Coverage of the Toronto van tragedy demonstrates how ethical lapses erode public trust, writes Amira Elghawaby.
It’s hard to know how to hold the media accountable these days.
It used to be one could cancel a subscription, or write letters to the editor that would actually be read.
Nowadays, fewer people actually pay for their news. And even fewer people care about a letter to the editor when online comments are ubiquitous. Besides, many consumers have become vocal critics, finding plenty of space to go on ad nauseum about all that’s wrong with an article, program, host, or anything else.
But just as our capacity to find audience for our criticism has grown, accountability has become less accessible. Without accountability, criticism isn’t really worth a whole lot—unless it can successfully lead to a demonstrable change in behaviour. Just like in the past, that doesn’t happen without good old-fashioned public pressure.
This is problematic for obvious reasons, but especially because traditional media sources are already under severe strain in an increasingly challenging environment in which their very survival is at stake. When audiences are poorly served and have little opportunity to influence change that reflects their concerns, they will naturally tune out. This may explain why trust in our media institutions continues to fall, and will only continue to if we fail to find meaningful ways to ensure consequences when media producers disappoint.
These challenges are readily evident in examining a recent case that lends important lessons for media outlets wanting to maintain the trust of their audiences. When the Toronto van attack destroyed lives and shattered a city’s sense of safety, a singular, irresponsible tweet by a CBC reporter was instantly hijacked to fuel xenophobia and racism. Television broadcaster and reporter Natasha Fatah ignored basic journalistic standards as she watched a television news story during which she decided to partially report an eyewitness account to the Twitterverse, including to her 40,000 followers. The suspect who had just rammed into pedestrians looked “wide-eyed, angry and Middle Eastern,” she reported.
As Canadaland’s Jonathan Goldsbie chronicled, the tweet went viral, retweeted and shared by a who’s who of hateful figures in the alt-right, Islamophobic universe (one in which, coincidentally, her father features prominently). When community members called her out on it, her father and his friends attacked them. (Any journalistic standards around that?)
About 45 minutes after the tweet quoting a witness as saying the suspect was Middle Eastern, Natasha Fatah tweeted that another witness said the suspect was white.
But only after significant community pressure, including letters and a variety of complaints and phone calls into the CBC, did Natasha Fatah issue a 4 a.m. apology—a full two weeks after the initial tweet. And the problematic tweet remained on her Twitter profile all throughout, even after it had been firmly established that Alek Minassian was not Middle Eastern.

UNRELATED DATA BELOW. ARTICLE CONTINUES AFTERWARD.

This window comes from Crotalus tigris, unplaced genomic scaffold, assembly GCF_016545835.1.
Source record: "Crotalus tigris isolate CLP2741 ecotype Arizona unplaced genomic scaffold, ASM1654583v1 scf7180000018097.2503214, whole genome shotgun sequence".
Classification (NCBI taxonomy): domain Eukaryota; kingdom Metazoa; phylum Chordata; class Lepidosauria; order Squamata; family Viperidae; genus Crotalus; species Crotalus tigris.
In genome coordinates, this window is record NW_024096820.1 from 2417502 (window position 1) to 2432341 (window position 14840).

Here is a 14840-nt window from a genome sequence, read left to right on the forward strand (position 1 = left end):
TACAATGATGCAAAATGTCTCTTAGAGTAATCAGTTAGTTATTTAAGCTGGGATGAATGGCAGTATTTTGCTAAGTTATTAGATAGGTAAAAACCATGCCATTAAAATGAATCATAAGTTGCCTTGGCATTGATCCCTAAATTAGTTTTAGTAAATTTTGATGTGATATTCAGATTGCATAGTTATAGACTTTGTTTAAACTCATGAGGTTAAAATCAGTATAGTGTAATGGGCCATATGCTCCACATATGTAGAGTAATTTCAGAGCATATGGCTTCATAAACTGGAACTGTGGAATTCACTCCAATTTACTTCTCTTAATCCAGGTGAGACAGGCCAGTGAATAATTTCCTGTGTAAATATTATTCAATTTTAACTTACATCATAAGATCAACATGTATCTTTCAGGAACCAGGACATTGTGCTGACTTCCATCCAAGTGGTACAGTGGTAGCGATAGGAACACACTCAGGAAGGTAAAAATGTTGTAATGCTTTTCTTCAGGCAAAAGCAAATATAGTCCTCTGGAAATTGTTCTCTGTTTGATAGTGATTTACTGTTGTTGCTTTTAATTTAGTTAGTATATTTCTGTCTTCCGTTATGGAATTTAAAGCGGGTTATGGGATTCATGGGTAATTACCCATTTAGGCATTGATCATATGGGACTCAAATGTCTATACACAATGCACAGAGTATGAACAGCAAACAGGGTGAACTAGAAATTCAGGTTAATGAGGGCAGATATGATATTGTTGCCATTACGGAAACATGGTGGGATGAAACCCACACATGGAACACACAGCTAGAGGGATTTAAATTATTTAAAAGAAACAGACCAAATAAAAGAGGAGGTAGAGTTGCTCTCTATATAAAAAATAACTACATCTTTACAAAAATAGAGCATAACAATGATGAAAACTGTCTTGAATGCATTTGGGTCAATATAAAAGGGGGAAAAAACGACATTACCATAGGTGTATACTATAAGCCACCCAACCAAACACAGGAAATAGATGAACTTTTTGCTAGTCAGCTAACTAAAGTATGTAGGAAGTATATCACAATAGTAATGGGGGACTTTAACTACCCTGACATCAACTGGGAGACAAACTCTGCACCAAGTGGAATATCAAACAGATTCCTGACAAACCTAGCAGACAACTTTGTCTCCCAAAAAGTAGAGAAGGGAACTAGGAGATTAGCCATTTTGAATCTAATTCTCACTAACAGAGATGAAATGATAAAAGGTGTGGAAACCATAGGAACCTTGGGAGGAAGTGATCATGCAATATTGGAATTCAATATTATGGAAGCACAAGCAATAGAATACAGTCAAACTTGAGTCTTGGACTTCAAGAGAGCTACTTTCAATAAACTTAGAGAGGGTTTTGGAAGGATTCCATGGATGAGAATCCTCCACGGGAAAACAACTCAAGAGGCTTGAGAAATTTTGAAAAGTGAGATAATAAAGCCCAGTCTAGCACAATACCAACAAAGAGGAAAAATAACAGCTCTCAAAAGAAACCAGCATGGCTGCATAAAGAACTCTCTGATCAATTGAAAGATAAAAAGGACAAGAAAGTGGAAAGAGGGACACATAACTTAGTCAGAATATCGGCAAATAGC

The CBC did not publicly take any responsibility for what happened, nor publicly acknowledge the damage done by the reckless actions of its journalist. This, despite a memo that had been quickly circulated the day after the tweet—an anaemic effort to remind CBC staffers of their responsibilities in covering breaking news. One can suspect the ombudsperson may eventually weigh in—given the slew of complaints that likely popped up in her inbox.
But then what? Short of a full apology from the broadcaster, news consumers have little assurances of accountability for the harmful mistakes made. In the current environment, this impacts both our trust of these media institutions and on our own sense of safety and well-being. This isn’t the first time that the CBC lets communities down: it continues to refer to ISIS as such, or as the Islamic State—even after the federal government and The Toronto Star determined that using Daesh is both the more accurate term and prevents the further stigmatization of Muslim communities.
So where does that leave us? Wherever possible, we must increase public pressure to demand media institutions act responsibly, including taking responsibility for avoidable failures. Where they fail, an arm’s-length public body should investigate—similar to how the current National NewsMedia Council operates. In an era of fake news, such a body could also hold online platforms to account for failing to address the proliferation of manipulated and false news.
Will this save journalism? No, but it will help ensure the integrity of the profession; and it needs all the help it can get.
This piece first appeared in the Hill Times. It is republished here with the author’s permission.
Amira Elghawaby is an award-winning journalist and human rights advocate. Along with frequent appearances on Canadian and international news networks, Amira has written and produced stories and commentary for CBC Radio, the Ottawa Citizen, the Toronto Star, the Literary Review of Canada, and the Globe and Mail. Amira spent five years promoting the civil liberties of Canadian Muslims as human rights officer and later, as director of communications, at the National Council of Canadian Muslims (NCCM) between 2012 to the fall of 2017. Amira obtained an honours degree in Journalism and Law from Carleton University in 2001.